There is also another way to reduce the turnover rate of managers in subsidiaries, that is, the procedure of talent localization. Since many MNCs fare the dangers of recruiting managers from host countries, the procedure of localization is disappointing. However, truth is that local talents acknowledge more characteristics of market in their country. Meanwhile, common staffs are more willing to stay and motivated when they find they are leading by people of their own country.

For lower level talents, the MNCs must provide them with prospect of promotion. Generally, MNCs offers higher payments than local companies, which can attract talents choose them initially. However, a higher payment is not the only way to maintain these local talents. When they find their managers are sending from home country, they would disappointed with the promotion channel and choose use the experience of working in MNCs as further preparation for better position in other companies. This can also be contributed to the procedure of talent localization, that is, when local talents find they are being respected and would be promoted in the future, they would develop sense of belonging to this company which can result in intention to stay.

To sum up, most MNCs now are facing problems of motivation and retention. For whichever group of talents, abroad or local, the culture management is essential. Meanwhile talent localization would be more attractive to local talents and develop their loyalty to company.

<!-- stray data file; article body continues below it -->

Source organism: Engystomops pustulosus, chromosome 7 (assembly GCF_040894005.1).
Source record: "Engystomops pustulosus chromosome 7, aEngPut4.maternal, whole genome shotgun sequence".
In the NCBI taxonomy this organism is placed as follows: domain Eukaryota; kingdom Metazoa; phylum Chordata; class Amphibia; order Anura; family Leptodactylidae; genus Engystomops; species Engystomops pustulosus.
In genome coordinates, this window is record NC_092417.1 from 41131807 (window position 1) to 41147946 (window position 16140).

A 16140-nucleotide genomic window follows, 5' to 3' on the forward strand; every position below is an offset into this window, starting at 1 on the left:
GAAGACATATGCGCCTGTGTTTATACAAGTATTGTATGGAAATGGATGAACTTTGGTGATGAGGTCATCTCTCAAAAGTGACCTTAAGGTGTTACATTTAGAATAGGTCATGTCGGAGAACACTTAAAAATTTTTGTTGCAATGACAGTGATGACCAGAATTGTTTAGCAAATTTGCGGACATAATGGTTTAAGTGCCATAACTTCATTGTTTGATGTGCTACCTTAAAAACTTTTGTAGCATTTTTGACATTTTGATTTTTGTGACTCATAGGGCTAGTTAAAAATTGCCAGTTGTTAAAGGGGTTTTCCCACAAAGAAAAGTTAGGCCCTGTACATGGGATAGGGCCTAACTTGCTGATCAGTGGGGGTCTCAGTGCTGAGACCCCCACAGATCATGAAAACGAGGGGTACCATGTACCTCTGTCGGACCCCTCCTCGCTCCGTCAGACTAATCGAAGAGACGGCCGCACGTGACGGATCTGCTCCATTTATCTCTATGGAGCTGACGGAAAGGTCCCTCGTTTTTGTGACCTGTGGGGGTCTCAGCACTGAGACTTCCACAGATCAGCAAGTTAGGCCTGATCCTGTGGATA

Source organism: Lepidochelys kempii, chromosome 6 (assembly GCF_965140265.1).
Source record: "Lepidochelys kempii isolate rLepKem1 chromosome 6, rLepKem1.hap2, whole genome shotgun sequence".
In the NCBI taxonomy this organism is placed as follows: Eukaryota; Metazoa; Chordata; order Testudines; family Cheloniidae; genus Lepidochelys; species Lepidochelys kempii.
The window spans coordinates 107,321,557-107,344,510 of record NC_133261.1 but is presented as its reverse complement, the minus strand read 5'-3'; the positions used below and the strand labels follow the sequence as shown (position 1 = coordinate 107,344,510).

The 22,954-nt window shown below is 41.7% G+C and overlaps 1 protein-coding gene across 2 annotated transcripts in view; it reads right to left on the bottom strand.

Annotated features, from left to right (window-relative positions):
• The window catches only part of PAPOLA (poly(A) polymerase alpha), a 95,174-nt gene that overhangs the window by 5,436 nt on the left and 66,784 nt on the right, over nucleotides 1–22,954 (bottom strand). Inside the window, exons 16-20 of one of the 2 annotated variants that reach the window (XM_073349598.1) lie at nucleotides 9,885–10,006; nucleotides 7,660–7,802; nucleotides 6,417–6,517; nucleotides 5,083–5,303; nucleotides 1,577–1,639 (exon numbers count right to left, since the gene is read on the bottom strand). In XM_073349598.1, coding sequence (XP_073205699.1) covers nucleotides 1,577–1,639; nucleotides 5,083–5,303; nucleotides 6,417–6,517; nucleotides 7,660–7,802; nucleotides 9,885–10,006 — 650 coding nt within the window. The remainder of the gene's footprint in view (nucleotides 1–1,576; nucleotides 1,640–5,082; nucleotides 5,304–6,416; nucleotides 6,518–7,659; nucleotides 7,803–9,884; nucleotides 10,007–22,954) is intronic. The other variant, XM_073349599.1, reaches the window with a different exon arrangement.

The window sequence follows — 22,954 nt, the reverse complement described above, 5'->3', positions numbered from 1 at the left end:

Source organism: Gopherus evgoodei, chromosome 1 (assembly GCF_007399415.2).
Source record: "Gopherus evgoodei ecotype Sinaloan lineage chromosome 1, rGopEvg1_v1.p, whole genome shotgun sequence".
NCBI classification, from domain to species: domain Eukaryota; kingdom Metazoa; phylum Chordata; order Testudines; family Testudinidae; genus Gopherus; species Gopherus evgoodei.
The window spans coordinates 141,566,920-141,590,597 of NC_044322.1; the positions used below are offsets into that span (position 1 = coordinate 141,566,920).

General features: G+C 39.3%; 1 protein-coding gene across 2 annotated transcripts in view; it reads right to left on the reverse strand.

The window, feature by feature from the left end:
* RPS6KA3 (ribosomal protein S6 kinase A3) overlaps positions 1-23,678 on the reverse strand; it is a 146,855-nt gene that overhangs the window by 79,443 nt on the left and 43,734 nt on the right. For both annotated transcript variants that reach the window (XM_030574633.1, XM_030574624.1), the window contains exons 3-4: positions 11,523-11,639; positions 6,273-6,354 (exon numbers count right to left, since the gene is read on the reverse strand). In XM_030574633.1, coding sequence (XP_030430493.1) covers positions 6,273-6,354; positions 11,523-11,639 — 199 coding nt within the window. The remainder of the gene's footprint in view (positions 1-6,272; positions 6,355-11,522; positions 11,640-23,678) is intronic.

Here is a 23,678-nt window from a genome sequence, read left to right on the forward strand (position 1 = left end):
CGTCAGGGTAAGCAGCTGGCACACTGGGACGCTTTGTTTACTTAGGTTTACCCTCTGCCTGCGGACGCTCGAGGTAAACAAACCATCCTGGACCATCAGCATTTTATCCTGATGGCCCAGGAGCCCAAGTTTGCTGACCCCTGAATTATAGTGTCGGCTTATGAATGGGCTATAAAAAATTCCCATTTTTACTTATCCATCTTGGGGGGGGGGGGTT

6. Conclusion

Better motivation and retention or HR in different countries for MNCs is a challenge posed by the globalization. Actually, it is difficult to identify which practices are best suitable for which country (Bender&Fish,2000). Since the common division of a MNC is home company and host ones, there should be at least two ways of management.

However, facing different host countries and different cultures, classical management theories would be lack of flexibility. As a consequence of this, the only way for MNCs to manage its talents is adjusting to different culture and makes a quick response to changing environment. Different combination of motivators may have different effects in various countries. Thus, in order to motivated staffs in different countries, the first thing is figuring out their special needs. Thus, the cost for culture inquiry or training for fit into other cultures may be huge. For MNCs, however, just remember that the rewards later would be huger.